How the human brain represents millisecond unit of time is far from clear. A recent neuroimaging study revealed the existence in the human premotor cortex of a topographic representation of time i.e., neuronal units selectively responsive to specific durations and topographically organized on the cortical surface. By using high resolution functional Magnetic Resonance Images here, we go beyond this previous work, showing duration preferences across a wide network of cortical and subcortical brain areas: from cerebellum to primary visual, parietal, premotor and prefrontal cortices. Most importantly, we identify the effective connectivity structure between these different brain areas and their duration selective neural units. The results highlight the role of the cerebellum as the network hub and that of medial premotor cortex as the final stage of duration recognition. Interestingly, when a specific duration is presented, only the communication strength between the units selective to that specific duration and to the neighboring durations is affected. These findings link for the first time, duration preferences within single brain region with connectivity dynamics between regions, suggesting a communication mode that is partially duration specific.

Effective connectivity in a duration selective cortico-cerebellar network / Protopapa, Foteini; Kulashekhar, Shrikanth; Hayashi, Masamichi J; Kanai, Ryota; Bueti, Domenica. - In: SCIENTIFIC REPORTS. - ISSN 2045-2322. - 13:1(2023). [10.1038/s41598-023-47954-4]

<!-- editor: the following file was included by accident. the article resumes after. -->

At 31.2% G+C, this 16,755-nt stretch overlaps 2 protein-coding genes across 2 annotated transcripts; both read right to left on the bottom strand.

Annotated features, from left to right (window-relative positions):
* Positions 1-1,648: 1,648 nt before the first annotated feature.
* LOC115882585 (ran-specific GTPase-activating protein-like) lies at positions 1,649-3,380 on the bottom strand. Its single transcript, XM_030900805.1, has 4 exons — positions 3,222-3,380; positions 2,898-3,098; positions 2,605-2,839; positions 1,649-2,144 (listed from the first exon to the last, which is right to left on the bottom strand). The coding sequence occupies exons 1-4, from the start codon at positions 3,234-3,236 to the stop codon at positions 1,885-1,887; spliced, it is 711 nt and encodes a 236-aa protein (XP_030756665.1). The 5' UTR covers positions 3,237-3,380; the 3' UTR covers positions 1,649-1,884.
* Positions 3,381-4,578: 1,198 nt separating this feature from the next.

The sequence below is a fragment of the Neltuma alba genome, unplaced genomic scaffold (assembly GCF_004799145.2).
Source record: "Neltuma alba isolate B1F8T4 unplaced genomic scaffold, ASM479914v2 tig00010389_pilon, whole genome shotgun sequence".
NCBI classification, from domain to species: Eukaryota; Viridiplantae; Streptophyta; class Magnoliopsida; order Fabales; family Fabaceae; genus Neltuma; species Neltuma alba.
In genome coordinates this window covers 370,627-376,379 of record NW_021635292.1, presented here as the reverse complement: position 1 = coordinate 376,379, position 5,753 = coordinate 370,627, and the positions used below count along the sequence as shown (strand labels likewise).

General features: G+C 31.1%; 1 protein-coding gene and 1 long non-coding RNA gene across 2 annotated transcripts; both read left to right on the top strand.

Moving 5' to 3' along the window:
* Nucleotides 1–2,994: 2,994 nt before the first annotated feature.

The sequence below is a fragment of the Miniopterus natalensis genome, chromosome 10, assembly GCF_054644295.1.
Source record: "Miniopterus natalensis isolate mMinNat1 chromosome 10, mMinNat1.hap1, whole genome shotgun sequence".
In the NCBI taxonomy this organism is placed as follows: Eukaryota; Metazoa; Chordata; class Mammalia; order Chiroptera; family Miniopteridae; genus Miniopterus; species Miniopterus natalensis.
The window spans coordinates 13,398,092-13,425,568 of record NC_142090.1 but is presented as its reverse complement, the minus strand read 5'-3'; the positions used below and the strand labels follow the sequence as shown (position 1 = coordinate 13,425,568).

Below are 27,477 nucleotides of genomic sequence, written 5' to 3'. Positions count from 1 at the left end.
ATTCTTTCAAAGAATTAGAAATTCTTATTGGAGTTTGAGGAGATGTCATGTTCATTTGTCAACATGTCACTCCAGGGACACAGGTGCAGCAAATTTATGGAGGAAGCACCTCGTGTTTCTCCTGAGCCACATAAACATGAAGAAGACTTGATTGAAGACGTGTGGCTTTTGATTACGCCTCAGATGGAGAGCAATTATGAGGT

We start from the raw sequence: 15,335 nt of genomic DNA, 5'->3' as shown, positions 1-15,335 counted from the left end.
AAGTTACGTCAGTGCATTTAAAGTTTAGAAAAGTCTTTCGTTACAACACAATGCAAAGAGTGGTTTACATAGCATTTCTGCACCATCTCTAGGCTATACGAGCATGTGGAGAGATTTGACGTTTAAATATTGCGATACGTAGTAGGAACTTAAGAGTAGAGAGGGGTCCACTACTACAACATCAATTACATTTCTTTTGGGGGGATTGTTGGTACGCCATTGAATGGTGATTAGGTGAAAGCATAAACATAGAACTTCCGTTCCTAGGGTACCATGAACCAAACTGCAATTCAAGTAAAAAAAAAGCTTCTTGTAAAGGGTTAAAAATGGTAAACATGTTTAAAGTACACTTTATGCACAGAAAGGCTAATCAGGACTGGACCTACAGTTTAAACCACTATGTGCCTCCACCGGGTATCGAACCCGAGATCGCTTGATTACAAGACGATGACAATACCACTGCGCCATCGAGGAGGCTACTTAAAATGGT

Effective connectivity in a duration selective cortico-cerebellar network

Protopapa, Foteini;Kulashekhar, Shrikanth;Bueti, Domenica
2023-01-01

Abstract

How the human brain represents millisecond unit of time is far from clear. A recent neuroimaging study revealed the existence in the human premotor cortex of a topographic representation of time i.e., neuronal units selectively responsive to specific durations and topographically organized on the cortical surface. By using high resolution functional Magnetic Resonance Images here, we go beyond this previous work, showing duration preferences across a wide network of cortical and subcortical brain areas: from cerebellum to primary visual, parietal, premotor and prefrontal cortices. Most importantly, we identify the effective connectivity structure between these different brain areas and their duration selective neural units. The results highlight the role of the cerebellum as the network hub and that of medial premotor cortex as the final stage of duration recognition. Interestingly, when a specific duration is presented, only the communication strength between the units selective to that specific duration and to the neighboring durations is affected. These findings link for the first time, duration preferences within single brain region with connectivity dynamics between regions, suggesting a communication mode that is partially duration specific.
2023
13
1
10.1038/s41598-023-47954-4
Protopapa, Foteini; Kulashekhar, Shrikanth; Hayashi, Masamichi J; Kanai, Ryota; Bueti, Domenica
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Utilizza questo identificativo per citare o creare un link a questo documento: https://hdl.handle.net/20.500.11767/135510
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